BOSTON Under a sweeping directive issued by the Massachusetts Department of Education, boys and girls who identify as the opposite sex now are allowed to use whichever school bathroom and locker room they feel most comfortable in, and schools are discouraged from using gender-based clothes and from conducting gender-based practices even from lining up elementary-aged children based on their sex.
The 11-page directive to the state's public schools was issued Feb. 15 and supposedly was released in light of a new state law passed by the legislature and signed by the governor that adds "gender identity" to the state's non-discrimination code. Traditional groups argued that the new law did not require such a wide-sweeping directive from the education department. Nevertheless, those groups said, the chain of events in Massachusetts demonstrates the repercussions of passing any law that adds gender identity to state non-discrimination policies.
The directive explicitly states it is aimed at children of all ages, including those in elementary school.
"In all cases," the directive states in laying out the new policy, "the principal should be clear with the student (and parent) that the student may access the restroom, locker room, and changing facility that corresponds to the student's gender identity."
School officials are only allowed to question the student if they believe the "student's gender-related identity is being asserted for some improper purpose." But in all cases, it is the student who decides his or her identity, and any uncomfortable feelings of other students are secondary, the document states.
"The responsibility for determining a student's gender identity rests with the student or, in the case of young students not yet able to advocate for themselves, with the parent," it states. "... Some students may feel uncomfortable with a transgender student using the same sex-segregated restroom, locker room or changing facility. This discomfort is not a reason to deny access to the transgender student."
Gender-neutral restrooms and changing facilities are encouraged, but a transgender student is not required to use them, the document states.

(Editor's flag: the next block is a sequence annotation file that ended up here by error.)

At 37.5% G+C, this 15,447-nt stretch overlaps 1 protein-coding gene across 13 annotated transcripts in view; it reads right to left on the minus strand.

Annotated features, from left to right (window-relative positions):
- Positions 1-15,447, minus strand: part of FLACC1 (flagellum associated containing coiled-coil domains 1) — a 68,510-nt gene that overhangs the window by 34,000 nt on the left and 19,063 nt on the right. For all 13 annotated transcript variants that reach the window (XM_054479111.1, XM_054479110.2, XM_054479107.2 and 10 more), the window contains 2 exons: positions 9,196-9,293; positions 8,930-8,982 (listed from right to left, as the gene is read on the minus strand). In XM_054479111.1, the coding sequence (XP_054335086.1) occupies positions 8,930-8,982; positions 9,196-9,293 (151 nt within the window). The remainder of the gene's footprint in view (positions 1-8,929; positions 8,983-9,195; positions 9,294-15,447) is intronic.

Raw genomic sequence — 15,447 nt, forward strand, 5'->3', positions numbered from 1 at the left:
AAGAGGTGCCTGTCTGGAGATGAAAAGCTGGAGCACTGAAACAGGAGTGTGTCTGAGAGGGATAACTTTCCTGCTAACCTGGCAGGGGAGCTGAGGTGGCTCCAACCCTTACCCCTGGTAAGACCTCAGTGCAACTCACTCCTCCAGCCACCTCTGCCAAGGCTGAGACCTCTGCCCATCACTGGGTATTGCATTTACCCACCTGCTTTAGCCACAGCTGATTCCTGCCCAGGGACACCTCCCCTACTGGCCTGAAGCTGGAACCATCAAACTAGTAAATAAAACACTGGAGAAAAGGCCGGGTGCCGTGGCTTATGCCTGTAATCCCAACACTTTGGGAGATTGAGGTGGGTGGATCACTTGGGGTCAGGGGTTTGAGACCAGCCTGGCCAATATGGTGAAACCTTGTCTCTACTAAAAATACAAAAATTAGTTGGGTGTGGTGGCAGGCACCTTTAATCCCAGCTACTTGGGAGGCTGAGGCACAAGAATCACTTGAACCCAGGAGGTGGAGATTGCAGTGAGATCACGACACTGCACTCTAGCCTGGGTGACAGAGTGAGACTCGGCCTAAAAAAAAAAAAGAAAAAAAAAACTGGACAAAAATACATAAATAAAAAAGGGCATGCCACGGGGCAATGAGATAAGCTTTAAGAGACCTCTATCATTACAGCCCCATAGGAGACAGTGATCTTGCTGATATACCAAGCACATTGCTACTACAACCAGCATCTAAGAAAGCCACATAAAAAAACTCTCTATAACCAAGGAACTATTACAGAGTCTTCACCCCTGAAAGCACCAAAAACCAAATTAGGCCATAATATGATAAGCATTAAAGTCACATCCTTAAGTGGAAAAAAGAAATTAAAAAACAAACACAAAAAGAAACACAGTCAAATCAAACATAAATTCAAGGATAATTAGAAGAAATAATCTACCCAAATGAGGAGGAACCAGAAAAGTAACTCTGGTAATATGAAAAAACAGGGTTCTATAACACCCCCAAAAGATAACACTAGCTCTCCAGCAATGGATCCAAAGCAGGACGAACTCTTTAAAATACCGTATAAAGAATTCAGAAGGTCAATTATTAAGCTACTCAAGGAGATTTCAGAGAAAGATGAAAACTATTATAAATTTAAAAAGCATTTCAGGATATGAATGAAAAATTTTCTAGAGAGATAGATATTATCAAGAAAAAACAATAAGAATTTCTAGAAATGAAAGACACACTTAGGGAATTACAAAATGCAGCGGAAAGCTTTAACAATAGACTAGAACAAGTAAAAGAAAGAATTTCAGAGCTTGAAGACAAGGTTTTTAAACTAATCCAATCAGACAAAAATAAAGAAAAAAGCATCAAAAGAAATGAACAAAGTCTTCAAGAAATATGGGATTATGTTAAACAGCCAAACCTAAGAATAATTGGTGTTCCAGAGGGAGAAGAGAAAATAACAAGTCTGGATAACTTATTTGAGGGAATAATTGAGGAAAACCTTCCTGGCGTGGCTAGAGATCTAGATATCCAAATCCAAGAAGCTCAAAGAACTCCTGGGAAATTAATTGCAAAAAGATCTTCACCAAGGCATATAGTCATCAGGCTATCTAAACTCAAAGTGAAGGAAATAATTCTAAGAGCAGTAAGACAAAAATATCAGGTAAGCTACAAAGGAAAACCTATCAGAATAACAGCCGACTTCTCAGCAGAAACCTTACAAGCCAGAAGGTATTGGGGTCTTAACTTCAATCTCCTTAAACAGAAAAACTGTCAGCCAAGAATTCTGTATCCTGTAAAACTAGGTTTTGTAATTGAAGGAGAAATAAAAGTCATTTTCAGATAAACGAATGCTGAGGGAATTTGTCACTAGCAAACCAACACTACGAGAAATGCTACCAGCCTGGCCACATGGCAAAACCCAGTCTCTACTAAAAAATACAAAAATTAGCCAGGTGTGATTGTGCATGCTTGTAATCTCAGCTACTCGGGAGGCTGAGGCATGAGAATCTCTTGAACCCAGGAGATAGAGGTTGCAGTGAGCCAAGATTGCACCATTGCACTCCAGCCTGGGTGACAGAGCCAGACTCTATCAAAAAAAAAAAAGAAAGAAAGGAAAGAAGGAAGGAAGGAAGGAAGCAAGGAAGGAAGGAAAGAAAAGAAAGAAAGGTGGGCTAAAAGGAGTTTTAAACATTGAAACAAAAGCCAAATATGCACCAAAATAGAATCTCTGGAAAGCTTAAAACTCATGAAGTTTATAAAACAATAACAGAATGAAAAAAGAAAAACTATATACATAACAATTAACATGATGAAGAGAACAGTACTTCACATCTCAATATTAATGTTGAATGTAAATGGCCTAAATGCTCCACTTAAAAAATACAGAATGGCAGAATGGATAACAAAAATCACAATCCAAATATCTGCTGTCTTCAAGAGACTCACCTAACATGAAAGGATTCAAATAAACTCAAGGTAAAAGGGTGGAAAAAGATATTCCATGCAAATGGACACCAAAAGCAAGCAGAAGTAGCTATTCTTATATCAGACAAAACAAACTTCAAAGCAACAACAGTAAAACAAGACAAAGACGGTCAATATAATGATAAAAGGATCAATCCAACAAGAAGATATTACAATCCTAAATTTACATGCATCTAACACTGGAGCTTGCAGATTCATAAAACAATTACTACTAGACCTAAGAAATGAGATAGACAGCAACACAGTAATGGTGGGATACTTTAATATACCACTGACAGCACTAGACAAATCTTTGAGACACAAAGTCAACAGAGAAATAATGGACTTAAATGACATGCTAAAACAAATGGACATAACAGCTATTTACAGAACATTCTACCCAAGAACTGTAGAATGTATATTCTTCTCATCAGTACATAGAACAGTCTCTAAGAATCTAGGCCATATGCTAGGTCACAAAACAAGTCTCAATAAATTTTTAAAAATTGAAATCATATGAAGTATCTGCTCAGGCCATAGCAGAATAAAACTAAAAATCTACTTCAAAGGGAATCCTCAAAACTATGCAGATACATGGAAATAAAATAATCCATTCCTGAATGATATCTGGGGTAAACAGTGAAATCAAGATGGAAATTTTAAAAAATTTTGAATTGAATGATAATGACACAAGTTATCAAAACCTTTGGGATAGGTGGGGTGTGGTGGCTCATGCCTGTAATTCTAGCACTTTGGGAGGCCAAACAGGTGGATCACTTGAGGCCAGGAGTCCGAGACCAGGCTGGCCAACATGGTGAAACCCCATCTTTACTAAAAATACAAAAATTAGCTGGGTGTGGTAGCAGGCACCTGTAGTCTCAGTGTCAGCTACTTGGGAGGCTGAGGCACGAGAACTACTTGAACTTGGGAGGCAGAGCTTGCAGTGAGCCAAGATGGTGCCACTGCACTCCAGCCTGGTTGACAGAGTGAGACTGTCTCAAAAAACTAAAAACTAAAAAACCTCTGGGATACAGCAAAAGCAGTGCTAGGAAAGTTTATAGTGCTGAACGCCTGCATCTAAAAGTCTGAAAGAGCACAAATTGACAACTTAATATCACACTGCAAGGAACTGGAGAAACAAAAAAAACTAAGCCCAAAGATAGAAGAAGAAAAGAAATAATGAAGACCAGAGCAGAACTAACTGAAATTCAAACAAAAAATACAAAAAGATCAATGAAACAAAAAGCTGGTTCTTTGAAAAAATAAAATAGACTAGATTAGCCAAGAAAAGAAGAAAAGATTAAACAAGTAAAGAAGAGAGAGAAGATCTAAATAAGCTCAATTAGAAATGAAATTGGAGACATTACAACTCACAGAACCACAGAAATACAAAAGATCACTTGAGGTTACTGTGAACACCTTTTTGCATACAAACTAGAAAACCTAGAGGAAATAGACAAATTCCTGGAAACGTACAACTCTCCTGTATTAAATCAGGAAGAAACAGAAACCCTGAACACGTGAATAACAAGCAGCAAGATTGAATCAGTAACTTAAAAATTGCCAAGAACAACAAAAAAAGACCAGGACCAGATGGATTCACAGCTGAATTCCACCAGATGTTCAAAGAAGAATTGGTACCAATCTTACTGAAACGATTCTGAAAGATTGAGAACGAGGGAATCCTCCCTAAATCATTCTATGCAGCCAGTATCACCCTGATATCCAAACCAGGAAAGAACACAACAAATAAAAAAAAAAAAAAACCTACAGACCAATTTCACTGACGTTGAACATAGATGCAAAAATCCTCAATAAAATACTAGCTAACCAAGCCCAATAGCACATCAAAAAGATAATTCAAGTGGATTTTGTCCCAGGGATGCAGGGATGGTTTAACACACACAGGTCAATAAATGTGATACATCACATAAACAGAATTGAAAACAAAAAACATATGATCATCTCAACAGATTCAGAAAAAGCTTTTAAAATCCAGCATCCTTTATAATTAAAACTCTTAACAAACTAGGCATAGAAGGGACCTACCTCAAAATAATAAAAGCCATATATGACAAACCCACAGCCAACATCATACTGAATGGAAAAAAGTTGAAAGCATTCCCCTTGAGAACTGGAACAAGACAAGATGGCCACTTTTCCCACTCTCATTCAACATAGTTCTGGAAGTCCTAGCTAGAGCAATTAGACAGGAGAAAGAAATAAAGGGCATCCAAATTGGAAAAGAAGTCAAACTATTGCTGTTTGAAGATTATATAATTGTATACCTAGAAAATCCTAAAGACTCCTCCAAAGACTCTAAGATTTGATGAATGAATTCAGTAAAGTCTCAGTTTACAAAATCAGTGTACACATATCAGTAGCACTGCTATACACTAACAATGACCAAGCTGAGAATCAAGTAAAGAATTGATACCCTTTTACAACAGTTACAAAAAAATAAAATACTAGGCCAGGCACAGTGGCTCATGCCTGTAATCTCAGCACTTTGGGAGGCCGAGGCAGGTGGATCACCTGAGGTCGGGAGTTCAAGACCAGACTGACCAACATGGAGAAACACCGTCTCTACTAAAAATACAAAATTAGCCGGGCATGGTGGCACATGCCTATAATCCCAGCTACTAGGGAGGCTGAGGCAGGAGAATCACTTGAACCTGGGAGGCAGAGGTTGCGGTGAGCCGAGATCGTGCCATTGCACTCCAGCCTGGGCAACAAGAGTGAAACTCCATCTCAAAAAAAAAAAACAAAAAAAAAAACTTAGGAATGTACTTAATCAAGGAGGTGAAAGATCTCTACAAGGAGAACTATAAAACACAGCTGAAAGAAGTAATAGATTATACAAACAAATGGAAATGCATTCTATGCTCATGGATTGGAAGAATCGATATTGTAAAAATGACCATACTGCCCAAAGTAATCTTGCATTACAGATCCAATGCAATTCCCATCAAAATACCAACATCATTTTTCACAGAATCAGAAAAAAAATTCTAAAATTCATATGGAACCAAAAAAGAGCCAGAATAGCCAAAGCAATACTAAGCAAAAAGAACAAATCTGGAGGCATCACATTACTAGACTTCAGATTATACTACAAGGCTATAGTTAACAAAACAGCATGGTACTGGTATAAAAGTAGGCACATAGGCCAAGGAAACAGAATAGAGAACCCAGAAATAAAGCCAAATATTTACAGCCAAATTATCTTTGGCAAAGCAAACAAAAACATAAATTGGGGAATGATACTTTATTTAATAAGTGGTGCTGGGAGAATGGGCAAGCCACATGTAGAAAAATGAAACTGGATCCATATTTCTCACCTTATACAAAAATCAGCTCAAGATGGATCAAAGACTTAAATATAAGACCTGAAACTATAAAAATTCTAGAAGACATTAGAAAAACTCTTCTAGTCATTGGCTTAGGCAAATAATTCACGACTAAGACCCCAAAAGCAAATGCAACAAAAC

The document quotes state law in defining gender identity as "a person's gender-related identity, appearance or behavior, whether or not that gender-related identity, appearance or behavior" is "associated with the person's physiology or assigned sex at birth."
Glenn Stanton, Focus on the Family's director of family formation studies, said the debate over gender identity and transgenderism is tied to the debate over gay marriage.
"Transgenderism is only part of what same-sex marriage is plowing the way for," said Stanton. "When gender 'doesn't matter' for marriage or parenting, it ironically becomes a much bigger issue in the agenda to rewrite the social script on what it means to be male and female. In saying it doesn't matter, we end up talking about it at every turn. And this is where we find ourselves, and will, increasingly so. It is important for Christians to understand how and why this matters. Both male and female, in their sex-distinction and uniqueness, are what singly image the nature and likeness of God in the world. Is there any wonder it is being attacked so viciously?"
Kris Mineau, president of the Massachusetts Family Institute, said the new policy puts students particularly girls in harm's way.
"The School Commissioner's first duty is to protect all students, from kindergarten to grade 12, not endanger them," Mineau said in a statement. "The overriding issue with this new policy is that opening girls' bathrooms to boys is an invasion of privacy and a threat to all students' safety."
Many traditional practices will be impacted, such as requiring gender-based clothing for schools, proms and graduations, the document states.
"Schools should eliminate gendered policies and practices such as these. For example, one school that previously had blue graduation gowns for boys and white ones for girls switched to blue gowns for all graduates," it states. "The school also changed its gender-based dress code for the National Honor Society ceremony, which had required girls to wear dresses."
Sports teams, too, will see the effect. The directive specifically states that "where there are sex-segregated classes or athletic activities, including intramural and interscholastic athletics, all students must be allowed to participate in a manner consistent with their gender identity."
The document gives two examples of elementary schoolchildren who identified as transgender. In one Massachusetts town, it says, "the parents of a pre-school-age biologically female child noted throughout the child's early years that their child identified as a boy. ... When it was time for the child to enter kindergarten, the child said to his parents, 'You have to tell them when I go to kindergarten that I'm a boy.'"
In another school, "a transgender second-grader socially transitioned from female to male. The principal informed the staff: For the remainder of this year, he will use Nurse Margaret's restroom, and toward the end of the year we will make future determinations of restroom use in consultation with his family."
Teachers who have their children line up for lunch or recess based on gender should reconsider, the document says. These teachers "may never have considered the educational value of non-gendered alternatives, such as having students line up in the order of their birthdays, or alphabetically by name, or in the order in which they are sitting."